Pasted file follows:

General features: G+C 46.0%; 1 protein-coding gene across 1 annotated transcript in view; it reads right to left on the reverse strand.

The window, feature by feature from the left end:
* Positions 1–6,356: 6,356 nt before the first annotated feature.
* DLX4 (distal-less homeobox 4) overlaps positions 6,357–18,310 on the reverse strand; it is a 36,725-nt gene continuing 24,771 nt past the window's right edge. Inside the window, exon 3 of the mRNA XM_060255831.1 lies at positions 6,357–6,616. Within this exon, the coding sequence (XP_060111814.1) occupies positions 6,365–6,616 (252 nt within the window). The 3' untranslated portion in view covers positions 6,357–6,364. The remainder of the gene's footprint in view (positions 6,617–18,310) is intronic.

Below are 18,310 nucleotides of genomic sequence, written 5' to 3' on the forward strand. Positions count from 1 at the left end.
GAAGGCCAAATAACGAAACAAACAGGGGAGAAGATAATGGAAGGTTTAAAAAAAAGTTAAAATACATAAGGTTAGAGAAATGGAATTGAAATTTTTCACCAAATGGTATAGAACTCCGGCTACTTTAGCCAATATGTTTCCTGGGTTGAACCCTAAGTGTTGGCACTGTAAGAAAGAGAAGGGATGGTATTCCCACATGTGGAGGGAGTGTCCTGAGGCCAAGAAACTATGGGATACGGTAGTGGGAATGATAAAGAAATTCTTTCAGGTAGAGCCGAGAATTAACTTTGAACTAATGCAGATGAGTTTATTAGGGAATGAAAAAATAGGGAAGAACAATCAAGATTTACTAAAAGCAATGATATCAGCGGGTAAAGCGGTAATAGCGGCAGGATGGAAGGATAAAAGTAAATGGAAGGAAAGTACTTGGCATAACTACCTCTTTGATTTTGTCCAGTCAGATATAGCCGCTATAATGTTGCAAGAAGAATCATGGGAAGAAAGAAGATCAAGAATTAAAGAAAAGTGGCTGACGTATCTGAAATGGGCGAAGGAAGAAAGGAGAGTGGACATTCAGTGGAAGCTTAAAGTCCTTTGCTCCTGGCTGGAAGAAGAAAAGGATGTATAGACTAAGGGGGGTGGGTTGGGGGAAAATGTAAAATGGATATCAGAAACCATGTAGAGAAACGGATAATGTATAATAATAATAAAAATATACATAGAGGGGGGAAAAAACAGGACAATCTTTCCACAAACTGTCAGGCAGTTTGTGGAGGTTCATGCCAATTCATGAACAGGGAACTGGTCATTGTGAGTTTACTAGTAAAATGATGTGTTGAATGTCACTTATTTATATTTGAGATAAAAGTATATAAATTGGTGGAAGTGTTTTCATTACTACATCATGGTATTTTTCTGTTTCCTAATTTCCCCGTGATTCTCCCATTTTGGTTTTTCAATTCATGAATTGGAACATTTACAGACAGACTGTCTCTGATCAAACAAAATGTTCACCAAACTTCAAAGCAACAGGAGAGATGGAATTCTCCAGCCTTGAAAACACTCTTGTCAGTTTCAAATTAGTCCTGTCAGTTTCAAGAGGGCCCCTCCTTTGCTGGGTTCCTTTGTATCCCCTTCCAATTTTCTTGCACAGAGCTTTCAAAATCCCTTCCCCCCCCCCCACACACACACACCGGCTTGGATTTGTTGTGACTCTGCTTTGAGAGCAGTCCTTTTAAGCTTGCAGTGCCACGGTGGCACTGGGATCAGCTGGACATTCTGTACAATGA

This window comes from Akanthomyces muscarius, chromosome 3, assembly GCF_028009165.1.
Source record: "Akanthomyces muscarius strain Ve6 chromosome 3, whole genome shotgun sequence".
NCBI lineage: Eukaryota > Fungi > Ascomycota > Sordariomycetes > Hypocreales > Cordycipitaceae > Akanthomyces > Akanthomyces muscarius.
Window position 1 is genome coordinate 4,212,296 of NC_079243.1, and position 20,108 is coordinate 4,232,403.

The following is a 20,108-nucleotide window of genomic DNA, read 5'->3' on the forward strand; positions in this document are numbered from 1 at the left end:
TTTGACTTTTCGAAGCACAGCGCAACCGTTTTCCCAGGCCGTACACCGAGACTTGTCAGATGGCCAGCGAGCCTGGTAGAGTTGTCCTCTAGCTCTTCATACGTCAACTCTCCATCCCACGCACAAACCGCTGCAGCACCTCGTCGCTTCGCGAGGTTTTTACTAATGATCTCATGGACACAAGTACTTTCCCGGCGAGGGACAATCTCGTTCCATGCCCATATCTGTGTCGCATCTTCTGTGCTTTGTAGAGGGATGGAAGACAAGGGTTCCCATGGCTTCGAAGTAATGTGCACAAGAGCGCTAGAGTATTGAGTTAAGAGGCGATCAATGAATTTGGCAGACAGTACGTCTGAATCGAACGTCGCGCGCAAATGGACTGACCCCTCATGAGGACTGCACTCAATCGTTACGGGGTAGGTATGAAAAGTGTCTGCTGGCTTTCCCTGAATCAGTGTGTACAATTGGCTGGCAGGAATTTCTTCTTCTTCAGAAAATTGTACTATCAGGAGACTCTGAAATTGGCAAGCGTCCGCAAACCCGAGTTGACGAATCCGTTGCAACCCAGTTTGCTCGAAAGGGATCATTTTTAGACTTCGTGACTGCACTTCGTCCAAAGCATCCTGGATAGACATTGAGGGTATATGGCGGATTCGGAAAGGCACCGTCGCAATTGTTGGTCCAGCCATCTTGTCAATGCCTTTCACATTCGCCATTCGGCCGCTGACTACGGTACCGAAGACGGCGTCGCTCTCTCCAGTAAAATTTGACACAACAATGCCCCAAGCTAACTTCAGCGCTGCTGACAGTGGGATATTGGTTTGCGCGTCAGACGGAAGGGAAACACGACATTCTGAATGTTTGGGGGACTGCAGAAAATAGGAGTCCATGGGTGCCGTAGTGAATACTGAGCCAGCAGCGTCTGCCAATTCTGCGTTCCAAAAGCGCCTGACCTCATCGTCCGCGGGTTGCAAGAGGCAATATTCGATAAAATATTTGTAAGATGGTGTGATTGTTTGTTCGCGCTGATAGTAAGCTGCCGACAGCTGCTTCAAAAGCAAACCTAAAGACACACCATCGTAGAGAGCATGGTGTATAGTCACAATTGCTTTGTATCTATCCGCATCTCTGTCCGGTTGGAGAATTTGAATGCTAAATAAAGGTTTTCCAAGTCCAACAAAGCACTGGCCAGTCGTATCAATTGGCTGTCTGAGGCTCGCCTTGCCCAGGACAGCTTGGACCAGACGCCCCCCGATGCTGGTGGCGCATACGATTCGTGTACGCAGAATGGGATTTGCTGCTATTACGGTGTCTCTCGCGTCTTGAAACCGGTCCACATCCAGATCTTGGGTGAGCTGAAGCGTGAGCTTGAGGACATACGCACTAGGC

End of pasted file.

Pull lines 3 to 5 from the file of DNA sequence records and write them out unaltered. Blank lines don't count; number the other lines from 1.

* Positions 1–6,356: 6,356 nt before the first annotated feature.
* DLX4 (distal-less homeobox 4) overlaps positions 6,357–18,310 on the reverse strand; it is a 36,725-nt gene continuing 24,771 nt past the window's right edge. Inside the window, exon 3 of the mRNA XM_060255831.1 lies at positions 6,357–6,616. Within this exon, the coding sequence (XP_060111814.1) occupies positions 6,365–6,616 (252 nt within the window). The 3' untranslated portion in view covers positions 6,357–6,364. The remainder of the gene's footprint in view (positions 6,617–18,310) is intronic.

Below are 18,310 nucleotides of genomic sequence, written 5' to 3' on the forward strand. Positions count from 1 at the left end.